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  • Writer's pictureTej Dyal

GET’s Back: Great Equatorial Telescope Viewing - 7 November 2023

Updated: Nov 9, 2023

A new season of the popular Viewing with the Great (and very old!) Equatorial Telescope commenced on Tuesday, this week.

On arrival at the main entrance of the Astronomy building, member guests including yours truly chatted enthusiastically about our lives and the surreal realisation that there is a new genuine Beatles single out. We looked up at the enticingly clear skies to see the odd sparkle of diamonds in the sky... oh we couldn't wait to take a closer look at those, could we, especially that shiniest one, Jupiter, dancing voluptuously above the courtyard's nearby tallest tree. Our Flamsteed hosts, Barry Cassels, Gurinder Lall and Mike Meynell announced the start of session and guided us to the Observatory dome.

Flamsteed members gather in the GET dome

Awaiting us at the dome, was ROG Astronomer, Jacob (Jake) Foster who cheerfully welcomed us and introduced himself. This was the first time Jake was presenting a GET session for us but straightaway we were taken in with his spritely energy.

"So, you will have noticed that the skies are clear!" Jake exclaimed.

"Oh yeah!" we all sang... (well not aloud, just collectively in our minds)

"And you will have noticed the dome is closed" Jake continued.

"Yeah, Yeah, Yeah!" we chorused collectively but mindlessly.

"So, there will be no viewing through the telescope, this evening, unfortunately".

"Yeah baby, let's roc...wait, what?".

While we gently wept, all Jake was saying was that the dome has a low wind tolerance of up to 15mph and winds were predicted to be higher. Therefore, it won't be safe to have it open.

Our astronomer, Jake, talks about the Great Equatorial Telescope

So, we let it be, gave Jake a chance and as he commenced his history talk of the Telescope, we couldn't help bopping along with his contagiously energetic and entertaining narrative.

I have been to most of these GET back in the past decade, because in every session I either learnt something new, relearned what I have forgotten, or observed something new even in targets I have already seen before. But on top of those reasons, we have a variety of ROG Astronomers who give their own fresh perspective, personality, and emphasis of their own research on the history of the telescope and its journey. This session was no different as Jake gave his own entertaining spin on the telescope's epic journey across three centuries from its commissioning based on an intriguing (deliberate?) oversight in the late 1800s, to its travels to safety in Herstmonceux away from the London Blitz to its vintage status as a museum piece that it is today.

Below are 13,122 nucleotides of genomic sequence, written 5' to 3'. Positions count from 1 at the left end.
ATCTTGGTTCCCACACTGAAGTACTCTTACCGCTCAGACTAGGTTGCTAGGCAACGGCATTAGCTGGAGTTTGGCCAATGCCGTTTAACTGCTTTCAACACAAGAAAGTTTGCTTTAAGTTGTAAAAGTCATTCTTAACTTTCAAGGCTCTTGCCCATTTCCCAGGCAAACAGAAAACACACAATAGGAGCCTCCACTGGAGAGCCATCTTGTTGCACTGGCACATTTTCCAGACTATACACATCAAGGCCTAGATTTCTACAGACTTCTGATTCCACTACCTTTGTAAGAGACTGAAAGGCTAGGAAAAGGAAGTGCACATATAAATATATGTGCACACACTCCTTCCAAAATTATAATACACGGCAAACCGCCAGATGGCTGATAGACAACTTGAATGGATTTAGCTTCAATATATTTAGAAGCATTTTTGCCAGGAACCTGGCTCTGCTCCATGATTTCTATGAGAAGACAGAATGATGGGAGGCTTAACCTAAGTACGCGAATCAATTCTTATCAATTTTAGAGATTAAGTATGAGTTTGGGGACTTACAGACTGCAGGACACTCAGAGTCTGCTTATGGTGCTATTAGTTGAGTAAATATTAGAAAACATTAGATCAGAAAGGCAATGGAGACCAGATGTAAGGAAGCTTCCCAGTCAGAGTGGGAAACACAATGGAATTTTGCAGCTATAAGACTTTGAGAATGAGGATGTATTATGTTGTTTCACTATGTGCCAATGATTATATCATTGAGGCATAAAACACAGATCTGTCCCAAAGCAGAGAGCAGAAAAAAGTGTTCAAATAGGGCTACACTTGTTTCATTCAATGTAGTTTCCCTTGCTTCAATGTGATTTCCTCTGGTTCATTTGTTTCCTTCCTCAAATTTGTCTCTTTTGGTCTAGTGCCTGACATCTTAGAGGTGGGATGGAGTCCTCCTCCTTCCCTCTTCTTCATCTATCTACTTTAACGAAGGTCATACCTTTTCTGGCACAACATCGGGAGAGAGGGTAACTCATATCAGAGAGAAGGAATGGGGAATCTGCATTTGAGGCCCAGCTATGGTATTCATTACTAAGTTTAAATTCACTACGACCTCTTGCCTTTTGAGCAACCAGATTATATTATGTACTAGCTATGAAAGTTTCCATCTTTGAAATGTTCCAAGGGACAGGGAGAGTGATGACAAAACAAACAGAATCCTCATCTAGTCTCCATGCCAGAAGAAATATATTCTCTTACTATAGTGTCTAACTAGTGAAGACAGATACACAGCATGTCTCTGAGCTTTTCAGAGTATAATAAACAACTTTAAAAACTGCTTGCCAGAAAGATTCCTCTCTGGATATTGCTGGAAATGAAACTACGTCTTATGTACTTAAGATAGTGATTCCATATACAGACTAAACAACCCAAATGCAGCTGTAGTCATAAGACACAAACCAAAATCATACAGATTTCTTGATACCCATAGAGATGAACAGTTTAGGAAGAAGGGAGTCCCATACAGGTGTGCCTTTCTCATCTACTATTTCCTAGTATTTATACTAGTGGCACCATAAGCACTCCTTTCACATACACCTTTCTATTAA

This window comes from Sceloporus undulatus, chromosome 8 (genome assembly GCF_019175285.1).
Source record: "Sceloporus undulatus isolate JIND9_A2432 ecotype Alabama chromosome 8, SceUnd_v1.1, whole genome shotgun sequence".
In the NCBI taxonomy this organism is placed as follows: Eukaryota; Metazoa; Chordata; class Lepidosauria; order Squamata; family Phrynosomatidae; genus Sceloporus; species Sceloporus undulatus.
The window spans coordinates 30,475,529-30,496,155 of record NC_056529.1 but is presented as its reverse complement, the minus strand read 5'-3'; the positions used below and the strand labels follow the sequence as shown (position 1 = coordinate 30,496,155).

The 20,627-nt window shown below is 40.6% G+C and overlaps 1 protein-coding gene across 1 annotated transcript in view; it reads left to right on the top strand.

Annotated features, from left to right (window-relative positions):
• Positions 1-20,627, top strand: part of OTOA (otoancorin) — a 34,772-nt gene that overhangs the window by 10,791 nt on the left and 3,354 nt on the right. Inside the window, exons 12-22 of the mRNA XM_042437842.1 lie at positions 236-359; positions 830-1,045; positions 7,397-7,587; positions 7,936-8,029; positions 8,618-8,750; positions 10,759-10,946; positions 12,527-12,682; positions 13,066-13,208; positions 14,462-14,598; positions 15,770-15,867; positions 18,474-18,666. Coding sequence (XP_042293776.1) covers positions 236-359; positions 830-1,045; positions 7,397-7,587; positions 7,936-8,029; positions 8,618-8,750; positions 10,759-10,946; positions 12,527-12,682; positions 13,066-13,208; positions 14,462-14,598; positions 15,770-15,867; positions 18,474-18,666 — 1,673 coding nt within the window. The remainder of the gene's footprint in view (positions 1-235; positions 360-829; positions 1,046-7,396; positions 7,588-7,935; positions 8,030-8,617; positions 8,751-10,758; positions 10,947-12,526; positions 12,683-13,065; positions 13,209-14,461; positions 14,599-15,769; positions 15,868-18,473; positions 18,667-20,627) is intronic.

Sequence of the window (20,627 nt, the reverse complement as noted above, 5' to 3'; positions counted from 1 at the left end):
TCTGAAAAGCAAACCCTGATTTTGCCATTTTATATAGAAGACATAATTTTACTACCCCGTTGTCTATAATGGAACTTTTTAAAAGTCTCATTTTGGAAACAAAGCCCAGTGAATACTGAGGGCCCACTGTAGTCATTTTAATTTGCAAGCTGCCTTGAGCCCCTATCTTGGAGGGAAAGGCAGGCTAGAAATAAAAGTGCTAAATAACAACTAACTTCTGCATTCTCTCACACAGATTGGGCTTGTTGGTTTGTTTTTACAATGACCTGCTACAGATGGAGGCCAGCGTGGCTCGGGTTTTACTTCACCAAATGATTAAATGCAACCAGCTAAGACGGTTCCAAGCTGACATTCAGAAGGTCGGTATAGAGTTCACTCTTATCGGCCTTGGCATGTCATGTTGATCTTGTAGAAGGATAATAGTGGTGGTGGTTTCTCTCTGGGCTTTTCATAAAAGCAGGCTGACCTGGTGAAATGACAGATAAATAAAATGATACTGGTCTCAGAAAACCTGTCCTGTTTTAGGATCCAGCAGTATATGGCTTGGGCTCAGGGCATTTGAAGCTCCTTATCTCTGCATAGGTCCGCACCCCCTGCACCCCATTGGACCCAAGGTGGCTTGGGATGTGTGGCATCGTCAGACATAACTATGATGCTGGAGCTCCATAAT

Along the journey, Jake injected some humorous anecdotes that I have not heard before. One was about a team of ROG astronomers including the Astronomer Royal who were granted to live in the grand accommodation of Herstmonceux Castle during the decades that the Telescope was moved to its new home at Herstmonceux Observatory. As the astronomers enjoyed their highly prestigious dwellings for the first year, the finance management decided to tell the Astronomers to find cheaper accommodation elsewhere... but not the Astronomer Royal, who got to stay in the castle and it is said, the other astronomers never talked to him ever again.

Flamsteed members get a chance to move the Telescope

Jake also engaged us in the operations of the telescope, inviting us to move the telescope and operate the dome. We enjoyed asking him some tough questions all of which he answered triumphantly with some fascinating and sometimes candid replies while rather charmingly, self-congratulating himself for knowing the answer (this is one of his first GET, remember, and we Flamsteed lot were his toughest test!).

As Jake wrapped up this segment of the "poor" weather backup program, we thanked him profusely for his generous time in delivering an entertaining interactive talk for us.

We were than herded by our Flamsteed hosts back to the Astronomy building for a Planetarium presentation delivered by ROG Astronomer, Jess

ROG Astronomer Jess presents in the Planetarium

Again, every GET back-up program always offers something new, and that includes the Planetarium. Jess gave us a unique and entertaining presentation of the cosmos whilst she too sprinkled some amusing anecdotes including one story about a star cataloguer vainly naming stars after himself without anyone noticing. We learnt some interesting new ways to finding celestial targets with the aid of the constellations. She talked about Jupiter, the Ring nebula, Andromeda Galaxy which she says is the furthest thing we can see with the naked eye, although Mike whispered to me "I think it's Triangulum Galaxy"...well they are both over 2.5 million light years away and I find it amazing how we can see anything that far with the naked eye when I can't even see beyond 2 feet without my glasses! Throughout the presentation we were treated to the grand visualisations of these celestial wonders and finally, Jess sailed us out of the galaxy itself to see our humble galactic home from across the universe.

We thanked Jess profusely too, for her generous and valued time she has given us.

Huge thanks to the fab four, Mike, Gurinder, Barry and Simon Hurst for organising and running this enjoyable magical mystery tour (ok, that one was way too on the nose). Now and then, I will be back for more...if I am quick enough to book myself a ticket!

Pictures from the Evening (by Gurinder Lall, Mike Meynell and Tej Dyal):


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